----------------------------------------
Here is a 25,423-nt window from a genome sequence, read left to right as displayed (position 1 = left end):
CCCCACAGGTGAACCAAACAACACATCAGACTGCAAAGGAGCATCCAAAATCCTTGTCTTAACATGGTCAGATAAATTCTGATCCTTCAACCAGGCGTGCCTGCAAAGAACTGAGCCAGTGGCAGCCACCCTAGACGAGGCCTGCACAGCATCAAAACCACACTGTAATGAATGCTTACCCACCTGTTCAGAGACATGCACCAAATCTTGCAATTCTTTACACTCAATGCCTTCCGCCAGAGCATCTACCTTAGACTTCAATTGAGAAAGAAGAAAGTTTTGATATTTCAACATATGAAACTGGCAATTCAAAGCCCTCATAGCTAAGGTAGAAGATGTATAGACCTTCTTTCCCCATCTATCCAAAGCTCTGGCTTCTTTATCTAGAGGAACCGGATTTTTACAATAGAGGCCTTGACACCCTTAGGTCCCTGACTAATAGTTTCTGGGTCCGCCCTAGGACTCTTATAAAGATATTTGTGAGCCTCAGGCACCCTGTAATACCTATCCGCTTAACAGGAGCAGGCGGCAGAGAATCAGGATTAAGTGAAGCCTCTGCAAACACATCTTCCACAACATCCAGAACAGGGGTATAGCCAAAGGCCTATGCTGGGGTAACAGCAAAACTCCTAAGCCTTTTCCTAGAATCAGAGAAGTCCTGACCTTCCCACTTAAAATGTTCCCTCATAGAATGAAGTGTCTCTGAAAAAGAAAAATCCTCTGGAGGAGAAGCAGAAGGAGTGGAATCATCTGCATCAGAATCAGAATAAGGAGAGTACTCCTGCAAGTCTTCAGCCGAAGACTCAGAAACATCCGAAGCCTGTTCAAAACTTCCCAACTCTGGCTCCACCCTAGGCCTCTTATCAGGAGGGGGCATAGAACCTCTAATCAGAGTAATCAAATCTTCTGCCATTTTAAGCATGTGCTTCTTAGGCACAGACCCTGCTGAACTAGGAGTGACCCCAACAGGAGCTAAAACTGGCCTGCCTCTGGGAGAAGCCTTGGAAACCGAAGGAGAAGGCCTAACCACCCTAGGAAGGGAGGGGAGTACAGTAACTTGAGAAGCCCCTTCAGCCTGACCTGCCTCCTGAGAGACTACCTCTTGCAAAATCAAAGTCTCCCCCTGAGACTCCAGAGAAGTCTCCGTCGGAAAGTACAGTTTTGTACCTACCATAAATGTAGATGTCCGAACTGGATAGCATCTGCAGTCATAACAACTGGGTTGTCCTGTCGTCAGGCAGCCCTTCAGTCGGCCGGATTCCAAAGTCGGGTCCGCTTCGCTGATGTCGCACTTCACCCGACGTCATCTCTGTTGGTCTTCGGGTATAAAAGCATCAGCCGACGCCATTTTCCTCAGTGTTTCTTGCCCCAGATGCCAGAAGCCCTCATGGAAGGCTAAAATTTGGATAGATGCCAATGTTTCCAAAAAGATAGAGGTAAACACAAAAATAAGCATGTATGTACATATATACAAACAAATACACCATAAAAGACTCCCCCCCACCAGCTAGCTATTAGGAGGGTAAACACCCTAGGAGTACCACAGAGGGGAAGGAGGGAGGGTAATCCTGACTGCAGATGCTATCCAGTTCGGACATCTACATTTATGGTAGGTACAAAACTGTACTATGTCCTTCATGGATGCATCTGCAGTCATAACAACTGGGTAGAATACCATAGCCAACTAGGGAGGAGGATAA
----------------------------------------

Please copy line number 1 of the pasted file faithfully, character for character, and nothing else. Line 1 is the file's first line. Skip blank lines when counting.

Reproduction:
Here is a 25,423-nt window from a genome sequence, read left to right as displayed (position 1 = left end):